This resulted in pushing the top edge of the windscreen near the rear view mirror down in the direction of the dashboard.
The best part of this was where the shop-owner explained that he did not have any Garagekeeperís Liability Insurance, and begged my buddy to let him have a pal repair the car so that this didnít suck up his savings. I figured that the "savings" were all the money that heíd saved by not having insurance, and didnít feel bad. The car had coverage, and they paid out, totaling the car in the process.
I bought the Salvage title to the car and it was mine. I proceeded to get quotes for up to $9000 to cut all of the roof pillars and graft a new top onto the car. That was pretty expensive, and I decided to try my hand at repairing the car.
I used an engine hoist, and mounted a large steel bolt in the end, making it look like a rhinoceros. I placed the end of the engine hoist in through the front window opening, and used the lift to reverse the bends in the metal. The opening gradually returned to its original shape, and I began to hold out hope that I might pull this off.
The metal just behind the lip was horribly stretched, and after a certain point, lifting it caused more wrinkles than it removed, so I got 70% there by bending metal, and brought it the rest of the way by simply putting large globs of filler in. First layers were Metal2Metal as a base, which is the strongest, hardest available, and I used this as a base to get good adhesion to the metal body, which I had ground with a grinder to give the metal texture and "bite".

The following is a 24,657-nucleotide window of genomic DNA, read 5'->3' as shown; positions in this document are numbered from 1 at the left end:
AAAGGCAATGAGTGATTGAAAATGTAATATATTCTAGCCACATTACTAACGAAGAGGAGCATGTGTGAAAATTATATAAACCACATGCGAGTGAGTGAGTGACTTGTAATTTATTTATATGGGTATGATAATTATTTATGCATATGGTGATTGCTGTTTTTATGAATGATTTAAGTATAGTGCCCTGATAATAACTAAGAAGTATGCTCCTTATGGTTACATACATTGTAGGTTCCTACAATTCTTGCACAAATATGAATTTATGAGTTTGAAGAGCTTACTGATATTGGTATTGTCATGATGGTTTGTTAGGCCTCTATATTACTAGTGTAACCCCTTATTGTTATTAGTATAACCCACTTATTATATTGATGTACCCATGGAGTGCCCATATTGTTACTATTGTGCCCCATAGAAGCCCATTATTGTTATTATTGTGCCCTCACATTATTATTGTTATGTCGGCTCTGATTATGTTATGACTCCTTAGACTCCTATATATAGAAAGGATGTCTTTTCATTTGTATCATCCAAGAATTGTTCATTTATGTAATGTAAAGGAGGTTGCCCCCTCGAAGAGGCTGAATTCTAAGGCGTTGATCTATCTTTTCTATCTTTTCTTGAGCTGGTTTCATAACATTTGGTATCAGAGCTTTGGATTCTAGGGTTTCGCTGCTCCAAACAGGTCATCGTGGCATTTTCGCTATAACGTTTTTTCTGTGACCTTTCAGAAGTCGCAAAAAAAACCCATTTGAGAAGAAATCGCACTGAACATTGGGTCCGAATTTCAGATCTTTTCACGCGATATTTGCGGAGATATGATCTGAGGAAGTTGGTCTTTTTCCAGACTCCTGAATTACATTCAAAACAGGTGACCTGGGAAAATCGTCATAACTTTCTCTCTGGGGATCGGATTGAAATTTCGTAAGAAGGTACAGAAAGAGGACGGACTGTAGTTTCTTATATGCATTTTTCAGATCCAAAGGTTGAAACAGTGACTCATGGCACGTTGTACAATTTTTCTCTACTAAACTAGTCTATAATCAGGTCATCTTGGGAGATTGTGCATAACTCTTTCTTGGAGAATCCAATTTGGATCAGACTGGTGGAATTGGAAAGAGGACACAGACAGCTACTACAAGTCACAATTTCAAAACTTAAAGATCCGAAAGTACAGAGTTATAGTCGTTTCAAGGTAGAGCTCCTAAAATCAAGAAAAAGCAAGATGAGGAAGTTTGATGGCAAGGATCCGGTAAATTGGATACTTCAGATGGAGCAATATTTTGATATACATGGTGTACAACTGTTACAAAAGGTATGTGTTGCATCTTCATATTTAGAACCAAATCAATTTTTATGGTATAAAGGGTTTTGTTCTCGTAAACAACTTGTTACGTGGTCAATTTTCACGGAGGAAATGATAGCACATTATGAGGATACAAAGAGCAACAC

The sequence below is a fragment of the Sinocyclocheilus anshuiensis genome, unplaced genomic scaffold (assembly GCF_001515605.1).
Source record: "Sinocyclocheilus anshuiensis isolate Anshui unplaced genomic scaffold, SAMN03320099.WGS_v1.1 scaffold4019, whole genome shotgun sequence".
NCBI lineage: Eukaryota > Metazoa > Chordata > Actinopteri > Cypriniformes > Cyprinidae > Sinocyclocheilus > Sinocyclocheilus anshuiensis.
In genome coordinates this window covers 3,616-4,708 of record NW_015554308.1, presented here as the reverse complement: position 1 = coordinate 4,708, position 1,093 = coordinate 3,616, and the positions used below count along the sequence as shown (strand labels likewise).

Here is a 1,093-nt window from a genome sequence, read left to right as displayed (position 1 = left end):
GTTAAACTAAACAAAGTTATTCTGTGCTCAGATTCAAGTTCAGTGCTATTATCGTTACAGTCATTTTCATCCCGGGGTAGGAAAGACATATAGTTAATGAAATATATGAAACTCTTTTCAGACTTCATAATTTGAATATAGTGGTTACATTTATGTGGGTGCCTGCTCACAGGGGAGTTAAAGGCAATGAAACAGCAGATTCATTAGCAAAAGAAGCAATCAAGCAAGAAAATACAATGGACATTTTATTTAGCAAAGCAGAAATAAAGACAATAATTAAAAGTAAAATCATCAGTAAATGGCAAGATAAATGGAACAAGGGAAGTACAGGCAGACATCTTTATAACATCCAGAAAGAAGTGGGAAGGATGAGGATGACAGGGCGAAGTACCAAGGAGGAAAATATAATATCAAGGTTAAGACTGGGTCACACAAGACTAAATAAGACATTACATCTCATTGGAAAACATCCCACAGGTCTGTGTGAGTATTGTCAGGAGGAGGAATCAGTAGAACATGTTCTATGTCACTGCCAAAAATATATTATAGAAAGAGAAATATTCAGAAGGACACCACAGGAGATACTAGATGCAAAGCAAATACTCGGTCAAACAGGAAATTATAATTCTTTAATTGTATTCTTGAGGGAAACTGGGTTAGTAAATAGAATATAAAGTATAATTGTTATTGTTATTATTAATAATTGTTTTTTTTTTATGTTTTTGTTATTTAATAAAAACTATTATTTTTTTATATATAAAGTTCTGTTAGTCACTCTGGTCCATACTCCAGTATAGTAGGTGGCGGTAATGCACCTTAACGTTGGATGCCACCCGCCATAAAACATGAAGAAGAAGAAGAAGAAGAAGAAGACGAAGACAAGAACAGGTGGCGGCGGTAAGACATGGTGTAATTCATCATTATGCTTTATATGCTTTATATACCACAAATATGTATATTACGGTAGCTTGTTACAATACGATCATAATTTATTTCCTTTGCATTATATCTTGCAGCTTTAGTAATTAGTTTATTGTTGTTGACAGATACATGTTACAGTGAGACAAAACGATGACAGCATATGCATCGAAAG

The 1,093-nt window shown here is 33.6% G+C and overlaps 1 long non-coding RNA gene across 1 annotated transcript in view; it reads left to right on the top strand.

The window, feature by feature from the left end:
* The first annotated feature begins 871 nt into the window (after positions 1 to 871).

The next layer was Kitty Hair, which has fiberglass strands in it for added strength, and final top layers were conventional Rage filler, used for final shaping.
I got a bit of a surprise the first time that I drove the car. Reinstallation of the trim and chrome had also been part of the job that Mr. Sawz-all had to perform, and the first pothole made the car sound like it had pots and pans hanging off of every body panel. The chrome and trim had been reinstalled, but had not been tightened down - everything was thumb-tight at best, so I spent the better part of 2 days firmly attaching all of the loose trim and bumpers.